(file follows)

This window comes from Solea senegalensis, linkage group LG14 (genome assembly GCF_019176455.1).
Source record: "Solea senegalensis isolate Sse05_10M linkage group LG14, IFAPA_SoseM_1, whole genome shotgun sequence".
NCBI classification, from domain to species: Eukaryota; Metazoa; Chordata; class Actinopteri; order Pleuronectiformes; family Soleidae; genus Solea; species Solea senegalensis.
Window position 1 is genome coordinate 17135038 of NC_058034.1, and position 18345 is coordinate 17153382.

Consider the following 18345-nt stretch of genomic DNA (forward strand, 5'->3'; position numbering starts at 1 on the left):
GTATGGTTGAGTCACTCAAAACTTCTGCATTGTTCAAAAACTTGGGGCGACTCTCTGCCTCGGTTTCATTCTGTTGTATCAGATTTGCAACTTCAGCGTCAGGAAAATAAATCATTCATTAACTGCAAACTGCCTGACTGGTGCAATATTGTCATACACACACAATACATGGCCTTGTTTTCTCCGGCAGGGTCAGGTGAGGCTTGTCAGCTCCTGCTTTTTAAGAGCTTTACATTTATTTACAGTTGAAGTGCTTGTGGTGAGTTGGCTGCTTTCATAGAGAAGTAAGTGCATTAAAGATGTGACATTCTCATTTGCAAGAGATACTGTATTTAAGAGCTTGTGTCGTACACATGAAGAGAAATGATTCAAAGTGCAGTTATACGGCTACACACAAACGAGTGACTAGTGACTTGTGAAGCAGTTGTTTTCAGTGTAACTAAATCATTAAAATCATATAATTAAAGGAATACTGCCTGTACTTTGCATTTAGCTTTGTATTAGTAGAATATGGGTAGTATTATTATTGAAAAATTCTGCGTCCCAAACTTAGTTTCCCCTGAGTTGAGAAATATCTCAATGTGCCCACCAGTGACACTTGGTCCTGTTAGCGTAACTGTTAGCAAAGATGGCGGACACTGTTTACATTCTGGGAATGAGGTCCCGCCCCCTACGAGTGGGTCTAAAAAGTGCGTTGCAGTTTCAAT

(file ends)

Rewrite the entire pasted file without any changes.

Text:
This window comes from Solea senegalensis, linkage group LG14 (genome assembly GCF_019176455.1).
Source record: "Solea senegalensis isolate Sse05_10M linkage group LG14, IFAPA_SoseM_1, whole genome shotgun sequence".
NCBI classification, from domain to species: Eukaryota; Metazoa; Chordata; class Actinopteri; order Pleuronectiformes; family Soleidae; genus Solea; species Solea senegalensis.
Window position 1 is genome coordinate 17135038 of NC_058034.1, and position 18345 is coordinate 17153382.

Consider the following 18345-nt stretch of genomic DNA (forward strand, 5'->3'; position numbering starts at 1 on the left):
GTATGGTTGAGTCACTCAAAACTTCTGCATTGTTCAAAAACTTGGGGCGACTCTCTGCCTCGGTTTCATTCTGTTGTATCAGATTTGCAACTTCAGCGTCAGGAAAATAAATCATTCATTAACTGCAAACTGCCTGACTGGTGCAATATTGTCATACACACACAATACATGGCCTTGTTTTCTCCGGCAGGGTCAGGTGAGGCTTGTCAGCTCCTGCTTTTTAAGAGCTTTACATTTATTTACAGTTGAAGTGCTTGTGGTGAGTTGGCTGCTTTCATAGAGAAGTAAGTGCATTAAAGATGTGACATTCTCATTTGCAAGAGATACTGTATTTAAGAGCTTGTGTCGTACACATGAAGAGAAATGATTCAAAGTGCAGTTATACGGCTACACACAAACGAGTGACTAGTGACTTGTGAAGCAGTTGTTTTCAGTGTAACTAAATCATTAAAATCATATAATTAAAGGAATACTGCCTGTACTTTGCATTTAGCTTTGTATTAGTAGAATATGGGTAGTATTATTATTGAAAAATTCTGCGTCCCAAACTTAGTTTCCCCTGAGTTGAGAAATATCTCAATGTGCCCACCAGTGACACTTGGTCCTGTTAGCGTAACTGTTAGCAAAGATGGCGGACACTGTTTACATTCTGGGAATGAGGTCCCGCCCCCTACGAGTGGGTCTAAAAAGTGCGTTGCAGTTTCAAT